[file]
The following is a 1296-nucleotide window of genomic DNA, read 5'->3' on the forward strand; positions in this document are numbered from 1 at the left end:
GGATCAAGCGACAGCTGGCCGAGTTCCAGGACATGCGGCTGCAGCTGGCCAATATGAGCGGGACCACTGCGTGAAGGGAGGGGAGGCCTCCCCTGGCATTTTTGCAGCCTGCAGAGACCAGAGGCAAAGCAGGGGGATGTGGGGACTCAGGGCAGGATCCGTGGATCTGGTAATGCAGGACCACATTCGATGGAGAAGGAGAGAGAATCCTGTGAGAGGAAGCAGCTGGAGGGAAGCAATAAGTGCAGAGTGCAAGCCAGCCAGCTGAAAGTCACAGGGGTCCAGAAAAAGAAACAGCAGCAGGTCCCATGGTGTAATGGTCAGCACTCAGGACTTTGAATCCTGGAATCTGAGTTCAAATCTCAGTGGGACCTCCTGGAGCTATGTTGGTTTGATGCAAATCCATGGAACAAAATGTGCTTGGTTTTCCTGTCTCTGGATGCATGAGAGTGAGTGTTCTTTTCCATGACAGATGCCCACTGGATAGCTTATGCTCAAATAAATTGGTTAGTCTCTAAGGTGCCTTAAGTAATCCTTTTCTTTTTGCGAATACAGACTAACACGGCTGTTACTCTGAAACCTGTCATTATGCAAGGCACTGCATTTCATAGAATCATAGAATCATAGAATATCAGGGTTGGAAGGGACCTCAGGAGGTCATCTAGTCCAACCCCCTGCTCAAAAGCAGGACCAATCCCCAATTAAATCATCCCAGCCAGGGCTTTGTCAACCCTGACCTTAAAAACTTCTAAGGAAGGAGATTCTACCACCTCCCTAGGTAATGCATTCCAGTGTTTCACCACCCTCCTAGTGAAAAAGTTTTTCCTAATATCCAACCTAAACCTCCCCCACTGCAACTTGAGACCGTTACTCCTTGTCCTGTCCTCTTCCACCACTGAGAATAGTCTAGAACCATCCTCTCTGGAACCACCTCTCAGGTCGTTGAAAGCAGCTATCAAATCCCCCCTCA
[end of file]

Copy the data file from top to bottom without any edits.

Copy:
The following is a 1296-nucleotide window of genomic DNA, read 5'->3' on the forward strand; positions in this document are numbered from 1 at the left end:
GGATCAAGCGACAGCTGGCCGAGTTCCAGGACATGCGGCTGCAGCTGGCCAATATGAGCGGGACCACTGCGTGAAGGGAGGGGAGGCCTCCCCTGGCATTTTTGCAGCCTGCAGAGACCAGAGGCAAAGCAGGGGGATGTGGGGACTCAGGGCAGGATCCGTGGATCTGGTAATGCAGGACCACATTCGATGGAGAAGGAGAGAGAATCCTGTGAGAGGAAGCAGCTGGAGGGAAGCAATAAGTGCAGAGTGCAAGCCAGCCAGCTGAAAGTCACAGGGGTCCAGAAAAAGAAACAGCAGCAGGTCCCATGGTGTAATGGTCAGCACTCAGGACTTTGAATCCTGGAATCTGAGTTCAAATCTCAGTGGGACCTCCTGGAGCTATGTTGGTTTGATGCAAATCCATGGAACAAAATGTGCTTGGTTTTCCTGTCTCTGGATGCATGAGAGTGAGTGTTCTTTTCCATGACAGATGCCCACTGGATAGCTTATGCTCAAATAAATTGGTTAGTCTCTAAGGTGCCTTAAGTAATCCTTTTCTTTTTGCGAATACAGACTAACACGGCTGTTACTCTGAAACCTGTCATTATGCAAGGCACTGCATTTCATAGAATCATAGAATCATAGAATATCAGGGTTGGAAGGGACCTCAGGAGGTCATCTAGTCCAACCCCCTGCTCAAAAGCAGGACCAATCCCCAATTAAATCATCCCAGCCAGGGCTTTGTCAACCCTGACCTTAAAAACTTCTAAGGAAGGAGATTCTACCACCTCCCTAGGTAATGCATTCCAGTGTTTCACCACCCTCCTAGTGAAAAAGTTTTTCCTAATATCCAACCTAAACCTCCCCCACTGCAACTTGAGACCGTTACTCCTTGTCCTGTCCTCTTCCACCACTGAGAATAGTCTAGAACCATCCTCTCTGGAACCACCTCTCAGGTCGTTGAAAGCAGCTATCAAATCCCCCCTCA